19.04.2012 - British researchers have shown for the first time that transplanting photoreceptors into the eyes of blind mice can restore their vision.
London – The findings reported in Nature suggests that transplanting light-sensitive nerve cells that line the back of the eye could form the basis of a new treatment to restore sight in people with degenerative eye diseases including age-related macular degeneration, retinitis pigmentosa and diabetes-related blindness. The team, led by Professor Robin Ali with researchers at University College London, injected immature cells from young healthy mice directly into the retinas of adult mice that lacked functional rod-photoreceptors. After four to six weeks, the transplanted cells appeared to be functioning almost as well as normal rod-photoreceptor cells and had formed the connections needed to transmit visual information to the brain. The researchers also tested the vision of the treated mice in a dimly lit maze. Those mice with newly transplanted rod cells were able to use a visual cue to quickly find a hidden platform in the maze whereas untreated mice were able to find the hidden platform only by chance after extensive exploration of the maze. "We've shown for the first time that transplanted photoreceptor cells can integrate successfully with the existing retinal circuitry and truly improve vision. We're hopeful that we will soon be able to replicate this success with photoreceptors derived from embryonic stem cells and eventually to develop human trials.
03.07.2015 Biotech giant Biogen is investing CHF 1bn in a new pharmaceutical production plant in the Swiss town of Luterbach. Noted as one of the world’s oldest biotech firms, the new plant will create up to 400 jobs.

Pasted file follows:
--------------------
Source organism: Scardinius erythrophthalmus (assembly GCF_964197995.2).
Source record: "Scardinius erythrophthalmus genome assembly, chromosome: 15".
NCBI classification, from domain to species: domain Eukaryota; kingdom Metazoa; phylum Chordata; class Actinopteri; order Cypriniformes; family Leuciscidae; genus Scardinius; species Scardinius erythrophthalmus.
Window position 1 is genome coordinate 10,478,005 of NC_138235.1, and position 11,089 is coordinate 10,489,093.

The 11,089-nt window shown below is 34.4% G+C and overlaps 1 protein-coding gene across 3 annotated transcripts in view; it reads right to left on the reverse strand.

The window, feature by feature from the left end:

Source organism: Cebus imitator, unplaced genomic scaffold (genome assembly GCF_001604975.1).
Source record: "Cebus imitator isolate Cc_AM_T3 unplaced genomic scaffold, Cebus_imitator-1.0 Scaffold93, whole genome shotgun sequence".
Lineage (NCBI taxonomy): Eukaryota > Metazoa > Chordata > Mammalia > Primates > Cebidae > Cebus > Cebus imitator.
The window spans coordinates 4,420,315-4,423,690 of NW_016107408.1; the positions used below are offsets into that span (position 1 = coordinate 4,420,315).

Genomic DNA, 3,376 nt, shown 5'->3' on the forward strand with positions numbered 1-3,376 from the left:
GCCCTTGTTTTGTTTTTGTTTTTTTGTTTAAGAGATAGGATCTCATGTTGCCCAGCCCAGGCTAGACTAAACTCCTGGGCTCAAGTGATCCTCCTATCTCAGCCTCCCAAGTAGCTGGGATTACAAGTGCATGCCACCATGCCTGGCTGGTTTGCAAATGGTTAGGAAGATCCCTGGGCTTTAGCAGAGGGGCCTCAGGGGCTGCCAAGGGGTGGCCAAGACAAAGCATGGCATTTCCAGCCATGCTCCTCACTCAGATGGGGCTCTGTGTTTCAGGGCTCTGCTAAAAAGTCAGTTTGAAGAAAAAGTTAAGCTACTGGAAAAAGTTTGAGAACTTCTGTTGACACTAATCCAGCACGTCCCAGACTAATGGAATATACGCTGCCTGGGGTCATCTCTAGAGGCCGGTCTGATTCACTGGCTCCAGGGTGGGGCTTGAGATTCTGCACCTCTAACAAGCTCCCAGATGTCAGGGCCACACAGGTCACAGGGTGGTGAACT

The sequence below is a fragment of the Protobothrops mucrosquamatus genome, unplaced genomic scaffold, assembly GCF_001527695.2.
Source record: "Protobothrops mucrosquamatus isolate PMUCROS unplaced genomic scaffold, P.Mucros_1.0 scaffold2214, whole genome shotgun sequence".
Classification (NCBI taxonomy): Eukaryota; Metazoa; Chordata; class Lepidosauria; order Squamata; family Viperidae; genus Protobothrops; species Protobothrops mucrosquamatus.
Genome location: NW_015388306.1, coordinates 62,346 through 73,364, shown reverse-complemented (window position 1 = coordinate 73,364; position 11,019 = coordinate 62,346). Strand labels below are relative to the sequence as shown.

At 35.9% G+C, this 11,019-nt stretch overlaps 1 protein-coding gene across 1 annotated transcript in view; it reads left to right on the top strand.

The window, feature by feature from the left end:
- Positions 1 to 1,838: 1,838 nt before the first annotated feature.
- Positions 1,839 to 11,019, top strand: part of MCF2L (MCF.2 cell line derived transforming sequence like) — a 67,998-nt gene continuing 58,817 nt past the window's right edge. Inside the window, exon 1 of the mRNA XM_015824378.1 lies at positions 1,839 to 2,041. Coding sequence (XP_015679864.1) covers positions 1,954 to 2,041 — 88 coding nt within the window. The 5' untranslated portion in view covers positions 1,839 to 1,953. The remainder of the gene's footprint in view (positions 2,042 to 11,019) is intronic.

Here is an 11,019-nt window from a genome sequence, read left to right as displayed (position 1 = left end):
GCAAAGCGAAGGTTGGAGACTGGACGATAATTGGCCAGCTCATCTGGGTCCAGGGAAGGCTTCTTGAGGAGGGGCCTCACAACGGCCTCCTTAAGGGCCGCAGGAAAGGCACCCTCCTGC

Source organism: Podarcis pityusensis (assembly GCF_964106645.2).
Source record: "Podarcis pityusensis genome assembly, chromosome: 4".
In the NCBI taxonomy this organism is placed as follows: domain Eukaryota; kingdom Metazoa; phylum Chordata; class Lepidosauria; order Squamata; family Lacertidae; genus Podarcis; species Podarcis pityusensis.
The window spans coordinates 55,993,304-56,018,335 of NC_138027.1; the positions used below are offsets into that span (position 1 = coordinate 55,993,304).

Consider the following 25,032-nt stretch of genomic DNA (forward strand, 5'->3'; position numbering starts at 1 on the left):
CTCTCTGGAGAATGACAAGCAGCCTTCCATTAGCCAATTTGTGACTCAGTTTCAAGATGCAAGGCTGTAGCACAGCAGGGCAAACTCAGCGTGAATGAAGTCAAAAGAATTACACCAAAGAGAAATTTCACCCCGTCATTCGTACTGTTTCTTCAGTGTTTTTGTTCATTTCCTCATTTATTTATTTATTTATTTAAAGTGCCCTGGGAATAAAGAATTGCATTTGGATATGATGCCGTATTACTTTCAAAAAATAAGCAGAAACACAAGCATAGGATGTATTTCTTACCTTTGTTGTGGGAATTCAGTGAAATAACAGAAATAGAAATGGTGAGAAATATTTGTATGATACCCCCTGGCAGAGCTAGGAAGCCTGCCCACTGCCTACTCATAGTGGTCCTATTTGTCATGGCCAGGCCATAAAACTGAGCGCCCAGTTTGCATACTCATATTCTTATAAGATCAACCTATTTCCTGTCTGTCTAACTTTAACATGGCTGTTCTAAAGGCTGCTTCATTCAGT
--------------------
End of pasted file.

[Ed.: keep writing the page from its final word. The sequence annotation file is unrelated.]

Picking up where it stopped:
02.07.2015 Dutch biotech Amarna and Austrian Biomarker research centre CBmed have joined forces to develop several immunotherapies, including therapies against cancer and diabetes type 2. The joint venture will develop Amarna’s next generation viral vector platform.
30.06.2015 Pharma giant Novartis has bumped up its neuroscience portfolio with the recent purchase of Australian biotech Spinifex for a US$200m upfront payment plus US$500 in milestone payments. The acquisition is centred on Spinifex’ mid-stage pain drug EMA401.
24.06.2015 Swedish scientists have created artificial neurons that are capable of mimicking the function of human nerve cells. The researchers hope that, once minituarised, they may one day be used to restore disturbed neural function.
22.06.2015 For the 31st time, the ACHEMA has drawn the global chemical engineering and the process industry to Frankfurt. Although still overshadowed by petrol, the biobased economy is getting ready to step out into the limelight.
12.06.2015 The high-potential cancer immunotherapy market is fiercely fought, and small companies have trouble making their mark. Nordic companies Targovax and Oncos have joined forces to create a Nordic immuno-oncology champion named Polaris.
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